don’t keep going over old history.
                                                         Be alert, be present.
                                            I’m about to do something brand-new.
                                              It’s bursting out! Don’t you see it?”

                                     -Isaiah 43:16-21 (excerpt) –The Message

Here, now.


I was about to start a run yesterday, when I noticed the most beautiful, free-fluttering, yellow butterfly. I peered closer, lifting my leg towards my back to stretch, and pause long enough to notice the black and fellow fur, completely covering what used to be caterpillar, but now has blossomed into this spotted-winged creature.

Being still, like I was in that moment, is hard for me. I don’t know very often how to be present. It’s something that I talk about- being passionate, being fully alive, not missing your life. Maybe I should stick to following my own advice. Nevertheless, it’s something I’m working on and something God is trying to teach me, through many experiences and people.

One of them is my youth pastor, whom I met with last week, and I bought a copy of her beautiful new book, “Unhaling.” The last chapter is titled, “be here now.”

Be here now. Be here now.

The words mull over and over and swirl around my brain, as my feet take to the pebbled trail. “BUT I DON’T KNOW HOW TO BE HERE NOW!!!” I shout out to God, tears mingling with sweat. “My grant position ends in April; I have no idea where my career is going; I don’t know exactly which grad program I should go into… everything feels like it’s changing…… And why, God, WHY, for the life of me can’t I stop thinking about Africa, I trip I’ve been on nearly FOUR years ago?! And why can’t a day go by without me thinking of HIV, and images of orphans, and girls being trafficked and sold into sex slavery, and unbearable poverty. WHY ARE YOU BOTHERING ME WITH THIS STUFF, GOD!!!?” I shout indignantly as my feet hit the pavement harder.

Be here now.
Be here now.

I pick up my pace. Bikers, runners, joggers, and walkers smile at me. But I can’t smile back. My 19-year-old self would have gladly smiled at a fly, but I didn’t feel like smiling at anyone in that moment. And I feared depression has awakened from its nap and once again reared its ugly head, like a hissing snake, slithering in the darkness through a crack in an unlocked door. I quickly slam the door shut, but fear its hissing, mocking voice will come out again.

Be here now.
Be here now.

A red, red cardinal stretches its wings, moving from the path into the shaded branches of the trees.

Be here now.
Be here now.

Squirrels hang upside-down above me, tip-toeing along tree branches, exposing their white bellies.

Be here now.
Be here now.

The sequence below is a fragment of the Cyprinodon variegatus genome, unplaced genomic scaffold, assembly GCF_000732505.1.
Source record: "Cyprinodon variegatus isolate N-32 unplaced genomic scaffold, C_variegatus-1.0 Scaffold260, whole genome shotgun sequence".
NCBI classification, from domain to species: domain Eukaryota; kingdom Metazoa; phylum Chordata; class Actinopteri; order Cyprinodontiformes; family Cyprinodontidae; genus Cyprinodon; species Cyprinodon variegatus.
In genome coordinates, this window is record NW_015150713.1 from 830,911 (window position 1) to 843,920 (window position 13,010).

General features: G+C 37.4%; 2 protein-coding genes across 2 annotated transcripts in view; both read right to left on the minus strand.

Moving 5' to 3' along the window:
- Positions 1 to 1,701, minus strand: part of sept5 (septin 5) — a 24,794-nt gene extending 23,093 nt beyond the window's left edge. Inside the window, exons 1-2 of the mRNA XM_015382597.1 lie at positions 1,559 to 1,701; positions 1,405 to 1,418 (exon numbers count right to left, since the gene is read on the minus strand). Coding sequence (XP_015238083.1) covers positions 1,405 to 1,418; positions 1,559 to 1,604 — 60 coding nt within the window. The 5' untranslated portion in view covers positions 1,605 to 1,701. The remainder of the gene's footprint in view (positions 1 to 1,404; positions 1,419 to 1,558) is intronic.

Bono whispers, then SHOUTS through my headphones, of a journey of running, crawling, scaling these city walls… when, “DAMN IT!!” I mutter out loud. My iPod died, battery gone. Embarrassed, I pray no one has heard me, as I notice little kids with training wheels biking around me. I fear their parents are secretly glaring at me, wondering what my problem is, and successfully avoid eye contact with anyone.

Be here now.
Be here now.

Now that silence has officially overtaken my headphones, I can hear birds chattering to each other in trees along the path, like neighbors across the street catching up over gardening and trash day.

I can now hear cyclers’ dinging bike bells, warning me that they’re about to pass and I envision myself on my next triathlon. This one will be a half ironman and I visualize myself swimming, biking, and running my way through those 70.3 miles.

Be here now.
Be here now.

I watch as a young girl feels the peddling sensation of her knees going up, down, up, down, her dad smiling behind her, as she tries to bike without training wheels for the first time. They’re smiling and laughing and he is not letting go.

Be here now.
Be here now.

My feet hit the pavement harder. I look ahead. About 20 feet in front of me to my left is a deer trotting merrily along the path. “Bambi?” I think out loud, as it leaps over the grass down to the water for a cool drink.

Be here now.
Be here now.

My feet are moving faster now and my tears have stopped and sweat is pouring down my face.

Be here now.
Be here now.

My finish line is getting closer. My chest is pounding. My toenail, bruised and falling off, screams at me.

Be here now.
Be here now.

I lengthen my stride, pumping my arms as swiftly as I can and cross my finish line. Overcome with a mix of sheer exhaustion and endorphins, I pause to catch my breath. I look up to the sky and feel sunlight touch my face, knowing, deep in my heart, that I have just spent the past seven miles with my wonderful Father in Heaven. My spirit, enmeshed with His, in an intimate holy embrace.